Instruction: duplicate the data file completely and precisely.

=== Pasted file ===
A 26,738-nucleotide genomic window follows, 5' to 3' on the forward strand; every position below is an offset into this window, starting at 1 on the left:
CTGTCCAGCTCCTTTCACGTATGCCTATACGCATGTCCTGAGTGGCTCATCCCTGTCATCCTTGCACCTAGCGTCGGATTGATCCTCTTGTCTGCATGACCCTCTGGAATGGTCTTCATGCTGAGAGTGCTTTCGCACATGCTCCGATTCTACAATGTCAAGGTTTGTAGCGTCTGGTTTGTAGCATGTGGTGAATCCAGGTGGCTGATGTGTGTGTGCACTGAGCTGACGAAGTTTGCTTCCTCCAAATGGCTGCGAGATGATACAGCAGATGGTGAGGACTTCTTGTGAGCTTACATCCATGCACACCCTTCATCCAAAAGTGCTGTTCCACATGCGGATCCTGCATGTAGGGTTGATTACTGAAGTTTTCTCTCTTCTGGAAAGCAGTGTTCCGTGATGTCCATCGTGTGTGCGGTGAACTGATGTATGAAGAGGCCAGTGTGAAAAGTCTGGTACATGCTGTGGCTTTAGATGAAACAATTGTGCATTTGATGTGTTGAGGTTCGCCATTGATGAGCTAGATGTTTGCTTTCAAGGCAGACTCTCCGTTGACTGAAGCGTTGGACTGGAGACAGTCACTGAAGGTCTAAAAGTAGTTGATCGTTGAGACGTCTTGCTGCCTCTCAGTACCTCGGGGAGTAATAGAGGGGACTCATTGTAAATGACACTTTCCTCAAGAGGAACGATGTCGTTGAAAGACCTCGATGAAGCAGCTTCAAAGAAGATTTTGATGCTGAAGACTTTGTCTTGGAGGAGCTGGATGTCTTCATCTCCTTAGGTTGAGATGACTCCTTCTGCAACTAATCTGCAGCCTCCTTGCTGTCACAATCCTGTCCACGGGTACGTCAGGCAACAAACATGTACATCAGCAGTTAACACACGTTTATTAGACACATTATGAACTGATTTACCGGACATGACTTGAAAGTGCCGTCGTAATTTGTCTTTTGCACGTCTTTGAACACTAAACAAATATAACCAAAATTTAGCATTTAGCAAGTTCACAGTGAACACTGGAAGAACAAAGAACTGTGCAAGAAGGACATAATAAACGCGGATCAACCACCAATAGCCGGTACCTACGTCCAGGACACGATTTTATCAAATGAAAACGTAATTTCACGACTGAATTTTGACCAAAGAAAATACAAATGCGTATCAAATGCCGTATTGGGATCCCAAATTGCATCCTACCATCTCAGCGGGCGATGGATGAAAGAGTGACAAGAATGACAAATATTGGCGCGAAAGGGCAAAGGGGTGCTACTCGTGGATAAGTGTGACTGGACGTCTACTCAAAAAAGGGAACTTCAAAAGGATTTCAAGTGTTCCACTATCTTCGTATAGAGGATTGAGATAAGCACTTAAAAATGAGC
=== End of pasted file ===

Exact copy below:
A 26,738-nucleotide genomic window follows, 5' to 3' on the forward strand; every position below is an offset into this window, starting at 1 on the left:
CTGTCCAGCTCCTTTCACGTATGCCTATACGCATGTCCTGAGTGGCTCATCCCTGTCATCCTTGCACCTAGCGTCGGATTGATCCTCTTGTCTGCATGACCCTCTGGAATGGTCTTCATGCTGAGAGTGCTTTCGCACATGCTCCGATTCTACAATGTCAAGGTTTGTAGCGTCTGGTTTGTAGCATGTGGTGAATCCAGGTGGCTGATGTGTGTGTGCACTGAGCTGACGAAGTTTGCTTCCTCCAAATGGCTGCGAGATGATACAGCAGATGGTGAGGACTTCTTGTGAGCTTACATCCATGCACACCCTTCATCCAAAAGTGCTGTTCCACATGCGGATCCTGCATGTAGGGTTGATTACTGAAGTTTTCTCTCTTCTGGAAAGCAGTGTTCCGTGATGTCCATCGTGTGTGCGGTGAACTGATGTATGAAGAGGCCAGTGTGAAAAGTCTGGTACATGCTGTGGCTTTAGATGAAACAATTGTGCATTTGATGTGTTGAGGTTCGCCATTGATGAGCTAGATGTTTGCTTTCAAGGCAGACTCTCCGTTGACTGAAGCGTTGGACTGGAGACAGTCACTGAAGGTCTAAAAGTAGTTGATCGTTGAGACGTCTTGCTGCCTCTCAGTACCTCGGGGAGTAATAGAGGGGACTCATTGTAAATGACACTTTCCTCAAGAGGAACGATGTCGTTGAAAGACCTCGATGAAGCAGCTTCAAAGAAGATTTTGATGCTGAAGACTTTGTCTTGGAGGAGCTGGATGTCTTCATCTCCTTAGGTTGAGATGACTCCTTCTGCAACTAATCTGCAGCCTCCTTGCTGTCACAATCCTGTCCACGGGTACGTCAGGCAACAAACATGTACATCAGCAGTTAACACACGTTTATTAGACACATTATGAACTGATTTACCGGACATGACTTGAAAGTGCCGTCGTAATTTGTCTTTTGCACGTCTTTGAACACTAAACAAATATAACCAAAATTTAGCATTTAGCAAGTTCACAGTGAACACTGGAAGAACAAAGAACTGTGCAAGAAGGACATAATAAACGCGGATCAACCACCAATAGCCGGTACCTACGTCCAGGACACGATTTTATCAAATGAAAACGTAATTTCACGACTGAATTTTGACCAAAGAAAATACAAATGCGTATCAAATGCCGTATTGGGATCCCAAATTGCATCCTACCATCTCAGCGGGCGATGGATGAAAGAGTGACAAGAATGACAAATATTGGCGCGAAAGGGCAAAGGGGTGCTACTCGTGGATAAGTGTGACTGGACGTCTACTCAAAAAAGGGAACTTCAAAAGGATTTCAAGTGTTCCACTATCTTCGTATAGAGGATTGAGATAAGCACTTAAAAATGAGC